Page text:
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Paddington 2
U.K./France/U.S.A. 2017

Opening 23 Nov 2017

Directed by: Paul King
Writing credits: Michael Bond, Jon Croker, Simon Farnaby, Paul King
Principal actors: Ben Whishaw, Hugh Grant, Hugh Bonneville, Sally Hawkins, Michael Gambon

What constitutes a film that families, hipsters, oldsters, and even skeptics will want to see? One chock-a-block full with lovable characters—even the rascals, intriguing who-done-its, and mischievous merriment. At its heart is a cuddly, endearing lil’ Peruvian brown bear (again Ben Whishaw’s pitch-perfect voice) living in West London. The stellar ensemble, before and behind the camera, is largely reassembled from Paddington (2014) based on author Michael Bond’s children series fictitious character. Anyone that missed it is quickly brought up to date in Paddington 2.

Now happily secure in the Brown household (Bonneville, Hawkins, Julie Walters, Madeleine Harris, Samuel Joslin), Paddington is beloved by the Windsor Gardens community, a mongrel, and most neighbors. Exempt is a misguided community watch zealot (Peter Capaldi), and the aging narcissist slight-of-hand actor Phoenix Buchanan (a campy Grant shines).

Essentially, Paddington finds the ideal 100th birthday present for Aunt Lucy (again Imelda Staunton’s soothing voice) at Mr. Gruber’s (Jim Broadbent) antique shop. Her motto, kindness prevails, is Paddington’s guiding light. Choosing a one-of-a-kind pop-up book arouses the suspect neighbor’s attention. Phoenix devises, then hatches a plan that inadvertently lands Paddington in prison. Where, his face-off with the hardened Knuckles (Brendan Gleeson is wickedly comic) has ricocheting results. Meanwhile, on the outside the Brown bunch strives to gain Paddington freedom. Their surprising findings culminate during a hair-raising train ride after steaming out of Paddington station.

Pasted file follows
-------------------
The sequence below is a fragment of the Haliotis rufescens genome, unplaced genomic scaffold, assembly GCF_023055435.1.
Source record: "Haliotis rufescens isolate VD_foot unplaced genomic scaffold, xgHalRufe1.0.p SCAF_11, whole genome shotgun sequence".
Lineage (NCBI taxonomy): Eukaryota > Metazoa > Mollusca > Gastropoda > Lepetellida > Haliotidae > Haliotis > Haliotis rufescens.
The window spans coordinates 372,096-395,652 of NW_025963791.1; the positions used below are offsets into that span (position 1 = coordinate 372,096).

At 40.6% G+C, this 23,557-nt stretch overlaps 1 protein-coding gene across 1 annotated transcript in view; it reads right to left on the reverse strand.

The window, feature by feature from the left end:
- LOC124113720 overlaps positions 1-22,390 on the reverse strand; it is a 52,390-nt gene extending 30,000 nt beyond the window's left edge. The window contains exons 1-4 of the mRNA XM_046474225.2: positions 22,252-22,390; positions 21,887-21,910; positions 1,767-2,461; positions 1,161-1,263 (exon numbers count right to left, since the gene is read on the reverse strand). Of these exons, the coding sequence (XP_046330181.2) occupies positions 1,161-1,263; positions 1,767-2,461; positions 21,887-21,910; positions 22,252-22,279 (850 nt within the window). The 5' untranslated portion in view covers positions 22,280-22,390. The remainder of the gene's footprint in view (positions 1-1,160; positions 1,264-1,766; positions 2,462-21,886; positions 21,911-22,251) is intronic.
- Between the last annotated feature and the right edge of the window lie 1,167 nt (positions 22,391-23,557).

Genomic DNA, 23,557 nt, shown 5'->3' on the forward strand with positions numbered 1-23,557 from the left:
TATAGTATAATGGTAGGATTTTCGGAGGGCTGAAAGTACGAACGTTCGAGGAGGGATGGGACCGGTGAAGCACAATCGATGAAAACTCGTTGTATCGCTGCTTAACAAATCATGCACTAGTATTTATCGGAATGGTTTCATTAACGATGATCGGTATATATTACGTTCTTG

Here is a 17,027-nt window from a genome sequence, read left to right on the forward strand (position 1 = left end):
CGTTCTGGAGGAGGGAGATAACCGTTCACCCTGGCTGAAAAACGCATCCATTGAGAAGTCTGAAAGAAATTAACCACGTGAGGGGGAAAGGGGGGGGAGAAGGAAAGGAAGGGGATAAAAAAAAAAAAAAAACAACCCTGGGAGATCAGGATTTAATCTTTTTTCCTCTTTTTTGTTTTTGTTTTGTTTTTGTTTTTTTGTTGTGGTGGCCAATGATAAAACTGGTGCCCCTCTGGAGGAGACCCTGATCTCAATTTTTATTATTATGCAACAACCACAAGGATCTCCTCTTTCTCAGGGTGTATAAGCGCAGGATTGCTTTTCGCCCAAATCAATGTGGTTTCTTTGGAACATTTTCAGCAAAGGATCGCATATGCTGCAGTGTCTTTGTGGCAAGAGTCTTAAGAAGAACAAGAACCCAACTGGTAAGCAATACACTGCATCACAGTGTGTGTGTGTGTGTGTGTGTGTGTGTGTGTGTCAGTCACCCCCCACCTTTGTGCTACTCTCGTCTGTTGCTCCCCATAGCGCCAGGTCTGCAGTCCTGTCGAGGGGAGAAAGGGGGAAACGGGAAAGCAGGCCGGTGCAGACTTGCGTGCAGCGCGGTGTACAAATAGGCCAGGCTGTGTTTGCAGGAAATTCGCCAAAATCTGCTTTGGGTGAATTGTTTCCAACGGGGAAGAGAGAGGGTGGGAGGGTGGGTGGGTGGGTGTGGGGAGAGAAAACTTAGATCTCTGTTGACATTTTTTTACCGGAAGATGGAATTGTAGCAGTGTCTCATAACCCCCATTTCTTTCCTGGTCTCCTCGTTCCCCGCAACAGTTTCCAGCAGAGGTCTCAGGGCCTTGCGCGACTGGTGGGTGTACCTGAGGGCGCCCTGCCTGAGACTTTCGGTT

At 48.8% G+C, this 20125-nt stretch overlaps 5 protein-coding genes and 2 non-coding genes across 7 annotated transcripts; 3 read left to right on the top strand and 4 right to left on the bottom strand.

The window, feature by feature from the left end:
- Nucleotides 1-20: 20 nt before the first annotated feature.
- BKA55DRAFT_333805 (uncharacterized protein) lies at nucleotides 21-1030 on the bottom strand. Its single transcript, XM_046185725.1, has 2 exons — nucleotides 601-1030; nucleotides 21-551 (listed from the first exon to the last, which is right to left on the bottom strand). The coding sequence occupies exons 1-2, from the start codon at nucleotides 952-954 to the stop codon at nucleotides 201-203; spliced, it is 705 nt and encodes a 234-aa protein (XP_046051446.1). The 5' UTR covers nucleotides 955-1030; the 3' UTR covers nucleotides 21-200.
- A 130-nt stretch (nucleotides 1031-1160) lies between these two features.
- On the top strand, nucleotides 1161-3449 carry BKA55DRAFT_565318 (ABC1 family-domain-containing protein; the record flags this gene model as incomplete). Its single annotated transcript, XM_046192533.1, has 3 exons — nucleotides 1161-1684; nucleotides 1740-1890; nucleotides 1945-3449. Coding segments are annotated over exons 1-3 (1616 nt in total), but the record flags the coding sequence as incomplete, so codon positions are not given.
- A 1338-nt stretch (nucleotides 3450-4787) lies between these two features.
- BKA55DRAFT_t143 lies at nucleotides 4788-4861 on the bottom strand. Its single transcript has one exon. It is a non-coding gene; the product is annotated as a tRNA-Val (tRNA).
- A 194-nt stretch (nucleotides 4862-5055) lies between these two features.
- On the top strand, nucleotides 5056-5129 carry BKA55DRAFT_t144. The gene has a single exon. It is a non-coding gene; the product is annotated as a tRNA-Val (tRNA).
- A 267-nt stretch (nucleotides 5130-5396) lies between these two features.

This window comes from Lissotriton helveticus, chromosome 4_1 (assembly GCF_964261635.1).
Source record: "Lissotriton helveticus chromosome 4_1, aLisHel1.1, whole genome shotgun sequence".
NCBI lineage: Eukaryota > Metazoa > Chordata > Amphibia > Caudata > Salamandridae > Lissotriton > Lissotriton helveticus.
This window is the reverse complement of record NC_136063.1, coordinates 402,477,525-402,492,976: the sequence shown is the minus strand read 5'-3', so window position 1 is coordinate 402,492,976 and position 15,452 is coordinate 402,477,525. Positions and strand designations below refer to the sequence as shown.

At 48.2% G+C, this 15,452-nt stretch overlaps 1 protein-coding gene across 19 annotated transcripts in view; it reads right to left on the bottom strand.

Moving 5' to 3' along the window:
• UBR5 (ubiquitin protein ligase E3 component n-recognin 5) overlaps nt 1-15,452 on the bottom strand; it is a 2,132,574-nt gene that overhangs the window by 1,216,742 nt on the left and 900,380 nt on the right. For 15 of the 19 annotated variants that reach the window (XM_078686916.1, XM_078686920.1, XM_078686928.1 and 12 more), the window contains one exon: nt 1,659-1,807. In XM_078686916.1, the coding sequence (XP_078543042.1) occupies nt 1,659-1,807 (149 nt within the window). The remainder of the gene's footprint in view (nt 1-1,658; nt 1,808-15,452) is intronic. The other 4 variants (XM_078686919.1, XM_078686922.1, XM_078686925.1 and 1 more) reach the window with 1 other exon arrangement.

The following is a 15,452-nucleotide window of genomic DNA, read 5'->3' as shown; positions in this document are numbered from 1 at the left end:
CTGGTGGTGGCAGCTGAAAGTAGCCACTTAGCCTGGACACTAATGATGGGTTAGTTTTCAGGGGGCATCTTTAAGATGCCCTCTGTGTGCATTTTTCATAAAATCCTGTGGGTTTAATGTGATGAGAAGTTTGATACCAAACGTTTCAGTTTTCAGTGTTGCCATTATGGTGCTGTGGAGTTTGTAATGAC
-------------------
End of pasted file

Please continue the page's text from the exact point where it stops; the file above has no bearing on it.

Kudos to the production/art departments and animation/CGI (character-generated imagery) teams that lavish audiences with visual magic and gizmos: chutes, hooks, rope pulleys, chains and grinding metal wheels, and unquenchable imagination. One favorite scene is Paddington envisioning traveling with Aunty through the pop-up book’s sites. Considering the minutia detailing, plethora of cameo appearances, and gags delivered with British understated aplomb it is impossible to catch everything in just one viewing. Our furry friend’s faithfulness to Aunt Lucy’s philosophy is most bearable: treat others, as you would like to be treated—a message befitting current times. Just as, the extravaganza just before main end credits is uniquely grandiose. (Marinell Haegelin)

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